Federal regulators are set to reconsider whether New York took too long to issue a water quality certification (WQC) for the embattled Constitution Pipeline after the U.S. Court of Appeals for the District of Columbia Circuit on Thursday granted a motion to remand the matter back to FERC at the commission’s request.

The Federal Energy Regulatory Commission filed the motion last week to reconsider a decision FERC made last year when it refused to waive New York’s authority. At the time, FERC found that the New York Department of Environmental Conservation (DEC) did not fail to act on Constitution’s WQC within the one-year timeframe required by the Clean Water Act (CWA), as the project’s sponsors had argued.

Constitution appealed the Commission’s decision to the DC Circuit. FERC wants a chance to reconsider the matter following a ruling by the DC Circuit in an unrelated hydropower case that favors Constitution and addressed similar issues.

“We see a strong likelihood that FERC could reverse its initial ruling and find that New York exceeded the year allowed for CWA review,” said ClearView Energy Partners LLC in a note to clients on Thursday. “This would render moot” New York’s 2016 denial of the WQC “and remove a large obstacle that has blocked the project from entering construction.”

Constitution in 2014 received a FERC certificate authorizing construction and operation. But sponsors have battled the DEC since the WQC denial in 2016. The project sponsors had filed for a WQC in August 2013, but the application was withdrawn and resubmitted twice, which DEC argued reset the one-year deadline it had to make a decision each time. FERC agreed last year and refused to waive the state’s regulatory authority.

In the hydropower case, the DC Circuit ruled that FERC should proceed with a review of the Klamath Hydroelectric Project, a 2004 proposal by electric utility PacifiCorp to build a series of dams along the Klamath River in California and Oregon. The court held that withdrawing and resubmitting WQC applications “does not trigger new statutory periods of review.”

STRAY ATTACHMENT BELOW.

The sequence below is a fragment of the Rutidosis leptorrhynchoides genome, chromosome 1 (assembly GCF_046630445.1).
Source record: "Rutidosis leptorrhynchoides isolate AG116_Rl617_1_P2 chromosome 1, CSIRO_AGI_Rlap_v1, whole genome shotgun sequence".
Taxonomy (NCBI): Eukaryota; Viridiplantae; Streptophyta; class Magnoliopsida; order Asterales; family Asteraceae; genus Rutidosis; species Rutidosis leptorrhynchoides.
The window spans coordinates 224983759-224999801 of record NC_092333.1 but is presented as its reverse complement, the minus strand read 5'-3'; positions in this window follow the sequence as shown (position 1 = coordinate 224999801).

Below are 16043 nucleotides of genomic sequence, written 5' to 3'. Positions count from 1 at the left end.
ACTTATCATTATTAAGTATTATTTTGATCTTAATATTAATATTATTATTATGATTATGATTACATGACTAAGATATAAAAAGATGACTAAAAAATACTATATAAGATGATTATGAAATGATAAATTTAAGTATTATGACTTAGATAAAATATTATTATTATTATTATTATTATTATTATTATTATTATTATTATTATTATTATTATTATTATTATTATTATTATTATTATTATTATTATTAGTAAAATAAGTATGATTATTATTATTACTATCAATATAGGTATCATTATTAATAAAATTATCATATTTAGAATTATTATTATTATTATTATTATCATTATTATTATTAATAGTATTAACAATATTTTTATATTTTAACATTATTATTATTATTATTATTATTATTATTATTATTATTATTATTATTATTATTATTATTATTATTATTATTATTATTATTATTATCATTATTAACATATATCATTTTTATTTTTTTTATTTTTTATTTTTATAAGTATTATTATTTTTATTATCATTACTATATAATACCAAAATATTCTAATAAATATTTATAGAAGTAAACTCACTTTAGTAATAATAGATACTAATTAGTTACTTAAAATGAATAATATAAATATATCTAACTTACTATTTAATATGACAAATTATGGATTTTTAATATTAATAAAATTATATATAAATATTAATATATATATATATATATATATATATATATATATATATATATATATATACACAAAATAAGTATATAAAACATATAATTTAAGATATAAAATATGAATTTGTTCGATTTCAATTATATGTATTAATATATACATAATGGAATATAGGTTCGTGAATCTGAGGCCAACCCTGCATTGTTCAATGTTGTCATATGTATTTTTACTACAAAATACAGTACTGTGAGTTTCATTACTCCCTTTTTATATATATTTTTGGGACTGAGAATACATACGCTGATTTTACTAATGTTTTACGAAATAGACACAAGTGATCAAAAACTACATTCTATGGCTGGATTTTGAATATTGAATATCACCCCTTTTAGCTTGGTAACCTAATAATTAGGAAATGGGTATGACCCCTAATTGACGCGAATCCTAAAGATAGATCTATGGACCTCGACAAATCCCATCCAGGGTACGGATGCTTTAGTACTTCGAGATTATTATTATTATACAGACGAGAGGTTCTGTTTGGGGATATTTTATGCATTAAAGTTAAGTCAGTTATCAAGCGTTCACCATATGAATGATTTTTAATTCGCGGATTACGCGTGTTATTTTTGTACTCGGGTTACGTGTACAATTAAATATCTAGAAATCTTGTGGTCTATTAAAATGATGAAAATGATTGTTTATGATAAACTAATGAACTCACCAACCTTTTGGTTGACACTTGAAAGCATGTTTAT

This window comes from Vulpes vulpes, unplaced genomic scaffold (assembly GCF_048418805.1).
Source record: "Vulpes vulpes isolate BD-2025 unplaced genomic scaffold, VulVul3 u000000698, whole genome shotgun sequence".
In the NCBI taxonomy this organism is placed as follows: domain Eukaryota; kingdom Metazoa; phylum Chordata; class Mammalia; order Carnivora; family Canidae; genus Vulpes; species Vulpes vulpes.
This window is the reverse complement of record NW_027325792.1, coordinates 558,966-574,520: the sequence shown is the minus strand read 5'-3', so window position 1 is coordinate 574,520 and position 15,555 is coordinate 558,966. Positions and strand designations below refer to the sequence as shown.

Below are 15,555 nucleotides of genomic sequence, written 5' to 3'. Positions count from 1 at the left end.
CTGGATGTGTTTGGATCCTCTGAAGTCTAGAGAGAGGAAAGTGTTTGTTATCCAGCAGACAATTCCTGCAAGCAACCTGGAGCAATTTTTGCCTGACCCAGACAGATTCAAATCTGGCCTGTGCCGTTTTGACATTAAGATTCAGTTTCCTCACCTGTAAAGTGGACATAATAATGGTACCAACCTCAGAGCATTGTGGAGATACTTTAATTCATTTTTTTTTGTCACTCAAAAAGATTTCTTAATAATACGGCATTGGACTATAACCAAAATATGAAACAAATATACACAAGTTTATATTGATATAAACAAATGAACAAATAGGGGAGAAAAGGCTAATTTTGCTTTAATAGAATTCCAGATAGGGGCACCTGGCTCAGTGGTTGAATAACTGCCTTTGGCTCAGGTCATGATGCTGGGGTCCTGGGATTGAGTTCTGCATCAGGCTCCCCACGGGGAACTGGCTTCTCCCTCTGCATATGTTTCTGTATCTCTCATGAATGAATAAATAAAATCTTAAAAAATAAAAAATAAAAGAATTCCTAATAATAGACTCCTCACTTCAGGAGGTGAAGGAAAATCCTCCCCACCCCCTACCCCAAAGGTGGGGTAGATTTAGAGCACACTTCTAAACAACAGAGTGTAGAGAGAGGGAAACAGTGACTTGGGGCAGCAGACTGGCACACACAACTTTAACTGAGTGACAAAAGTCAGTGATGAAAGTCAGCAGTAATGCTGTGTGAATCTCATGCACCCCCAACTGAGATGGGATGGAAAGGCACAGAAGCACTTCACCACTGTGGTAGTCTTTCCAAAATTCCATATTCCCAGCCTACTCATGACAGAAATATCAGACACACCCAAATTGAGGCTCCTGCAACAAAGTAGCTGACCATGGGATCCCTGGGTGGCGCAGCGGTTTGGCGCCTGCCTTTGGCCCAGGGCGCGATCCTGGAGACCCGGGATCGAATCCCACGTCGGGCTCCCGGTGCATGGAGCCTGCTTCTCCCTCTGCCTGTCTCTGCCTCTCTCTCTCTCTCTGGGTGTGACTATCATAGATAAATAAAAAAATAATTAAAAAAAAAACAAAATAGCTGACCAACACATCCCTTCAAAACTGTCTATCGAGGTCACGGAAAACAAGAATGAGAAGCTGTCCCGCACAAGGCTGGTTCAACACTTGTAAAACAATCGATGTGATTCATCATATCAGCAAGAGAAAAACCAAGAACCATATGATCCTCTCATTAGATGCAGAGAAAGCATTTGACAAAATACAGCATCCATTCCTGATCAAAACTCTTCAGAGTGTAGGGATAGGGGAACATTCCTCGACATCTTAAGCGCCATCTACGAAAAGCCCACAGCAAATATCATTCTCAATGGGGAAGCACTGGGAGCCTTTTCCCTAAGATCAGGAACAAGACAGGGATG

In its request, FERC said it intended to take comments on the impacts of the hydropower case within 30 days of any order from the court remanding Constitution’s case. The Commission also said it would accept reply comments for another 20 days after that. ClearView said the timeline indicates that FERC could issue an order on Constitution’s waiver request sometime in May. The firm added, however, that the projection might be optimistic given the Commission’s recent gridlock on natural gas infrastructure, as just two Republicans and two Democrats are seated.

Even if FERC waives New York’s authority, ClearView also noted that the project would still need a new Section 404 permit from the U.S. Army Corps of Engineers. It’s unclear how long that review might take.

ClearView added that the project’s FERC certificate also faces a challenge in the U.S. Court of Appeals for the Second Circuit that was filed by environmental groups. The court, ClearView said, could vacate the certificate given that FERC’s environmental impact statement for the pipeline did not include the kind of quantification of downstream greenhouse gas emissions that the DC Circuit ruled last year should have been included in the review of the Sabal Trail Transmission LLC project and others.

The 124-mile Constitution Pipeline would carry 650 MMcf/d of Appalachian gas from Susquehanna County, PA, to an interconnect with the Iroquois Gas Transmission and Tennessee Gas Pipeline systems in Schoharie County, NY. The project is backed by Williams, Cabot, Piedmont Natural Gas and WGL Holdings Inc.